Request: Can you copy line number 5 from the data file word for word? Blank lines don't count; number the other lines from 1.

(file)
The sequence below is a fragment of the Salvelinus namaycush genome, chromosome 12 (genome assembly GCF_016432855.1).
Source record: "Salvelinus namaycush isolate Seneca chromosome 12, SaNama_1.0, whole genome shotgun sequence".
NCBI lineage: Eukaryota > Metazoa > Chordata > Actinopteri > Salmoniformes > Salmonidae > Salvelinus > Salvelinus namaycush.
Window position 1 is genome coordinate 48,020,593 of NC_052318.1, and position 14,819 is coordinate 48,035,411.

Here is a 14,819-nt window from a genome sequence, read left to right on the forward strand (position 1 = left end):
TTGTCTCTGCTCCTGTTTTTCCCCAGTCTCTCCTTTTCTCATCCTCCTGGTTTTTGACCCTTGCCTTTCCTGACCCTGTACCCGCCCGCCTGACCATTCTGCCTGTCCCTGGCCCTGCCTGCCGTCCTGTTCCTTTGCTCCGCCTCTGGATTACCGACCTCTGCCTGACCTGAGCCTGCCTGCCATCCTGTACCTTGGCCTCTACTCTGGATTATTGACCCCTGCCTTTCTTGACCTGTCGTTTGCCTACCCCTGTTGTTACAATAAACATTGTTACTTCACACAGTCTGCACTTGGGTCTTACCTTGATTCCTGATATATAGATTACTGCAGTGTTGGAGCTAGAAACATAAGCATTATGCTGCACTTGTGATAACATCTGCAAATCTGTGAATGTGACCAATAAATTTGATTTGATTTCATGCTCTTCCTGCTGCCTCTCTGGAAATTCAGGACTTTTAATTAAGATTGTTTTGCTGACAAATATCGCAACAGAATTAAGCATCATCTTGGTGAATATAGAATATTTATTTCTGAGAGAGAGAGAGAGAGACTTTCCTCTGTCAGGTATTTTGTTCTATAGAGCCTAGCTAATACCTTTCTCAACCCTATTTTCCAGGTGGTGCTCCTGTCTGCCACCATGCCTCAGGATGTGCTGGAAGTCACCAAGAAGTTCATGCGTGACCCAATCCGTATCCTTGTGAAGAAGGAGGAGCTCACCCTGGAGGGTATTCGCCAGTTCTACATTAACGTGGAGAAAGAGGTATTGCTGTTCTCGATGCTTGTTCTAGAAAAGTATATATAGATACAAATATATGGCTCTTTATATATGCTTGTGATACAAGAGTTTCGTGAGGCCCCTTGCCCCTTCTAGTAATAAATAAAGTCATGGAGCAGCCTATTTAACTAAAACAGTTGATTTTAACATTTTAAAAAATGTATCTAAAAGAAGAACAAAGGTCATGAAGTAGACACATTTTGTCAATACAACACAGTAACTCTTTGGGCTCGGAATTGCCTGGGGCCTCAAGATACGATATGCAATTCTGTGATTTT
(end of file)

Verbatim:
Here is a 14,819-nt window from a genome sequence, read left to right on the forward strand (position 1 = left end):